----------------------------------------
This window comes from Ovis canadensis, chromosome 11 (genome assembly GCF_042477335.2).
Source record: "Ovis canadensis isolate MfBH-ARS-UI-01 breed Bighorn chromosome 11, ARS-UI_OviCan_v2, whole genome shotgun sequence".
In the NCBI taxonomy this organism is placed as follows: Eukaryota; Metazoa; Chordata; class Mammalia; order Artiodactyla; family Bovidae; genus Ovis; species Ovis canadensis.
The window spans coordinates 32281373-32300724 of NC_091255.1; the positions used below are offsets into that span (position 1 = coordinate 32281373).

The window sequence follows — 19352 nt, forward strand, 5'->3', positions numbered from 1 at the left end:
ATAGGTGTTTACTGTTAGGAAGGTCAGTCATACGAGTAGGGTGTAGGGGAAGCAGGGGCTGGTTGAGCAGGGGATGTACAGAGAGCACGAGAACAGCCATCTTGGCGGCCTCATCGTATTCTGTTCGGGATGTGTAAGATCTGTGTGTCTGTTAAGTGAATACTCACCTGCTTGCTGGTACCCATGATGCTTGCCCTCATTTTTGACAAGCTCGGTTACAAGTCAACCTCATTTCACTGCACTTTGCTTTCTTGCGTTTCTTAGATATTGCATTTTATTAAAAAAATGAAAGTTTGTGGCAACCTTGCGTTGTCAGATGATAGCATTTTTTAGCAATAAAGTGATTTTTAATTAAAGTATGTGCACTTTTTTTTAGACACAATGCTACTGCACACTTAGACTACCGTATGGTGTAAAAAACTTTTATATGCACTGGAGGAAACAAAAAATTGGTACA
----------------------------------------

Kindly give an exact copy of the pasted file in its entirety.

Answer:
This window comes from Ovis canadensis, chromosome 11 (genome assembly GCF_042477335.2).
Source record: "Ovis canadensis isolate MfBH-ARS-UI-01 breed Bighorn chromosome 11, ARS-UI_OviCan_v2, whole genome shotgun sequence".
In the NCBI taxonomy this organism is placed as follows: Eukaryota; Metazoa; Chordata; class Mammalia; order Artiodactyla; family Bovidae; genus Ovis; species Ovis canadensis.
The window spans coordinates 32281373-32300724 of NC_091255.1; the positions used below are offsets into that span (position 1 = coordinate 32281373).

The window sequence follows — 19352 nt, forward strand, 5'->3', positions numbered from 1 at the left end:
ATAGGTGTTTACTGTTAGGAAGGTCAGTCATACGAGTAGGGTGTAGGGGAAGCAGGGGCTGGTTGAGCAGGGGATGTACAGAGAGCACGAGAACAGCCATCTTGGCGGCCTCATCGTATTCTGTTCGGGATGTGTAAGATCTGTGTGTCTGTTAAGTGAATACTCACCTGCTTGCTGGTACCCATGATGCTTGCCCTCATTTTTGACAAGCTCGGTTACAAGTCAACCTCATTTCACTGCACTTTGCTTTCTTGCGTTTCTTAGATATTGCATTTTATTAAAAAAATGAAAGTTTGTGGCAACCTTGCGTTGTCAGATGATAGCATTTTTTAGCAATAAAGTGATTTTTAATTAAAGTATGTGCACTTTTTTTTAGACACAATGCTACTGCACACTTAGACTACCGTATGGTGTAAAAAACTTTTATATGCACTGGAGGAAACAAAAAATTGGTACA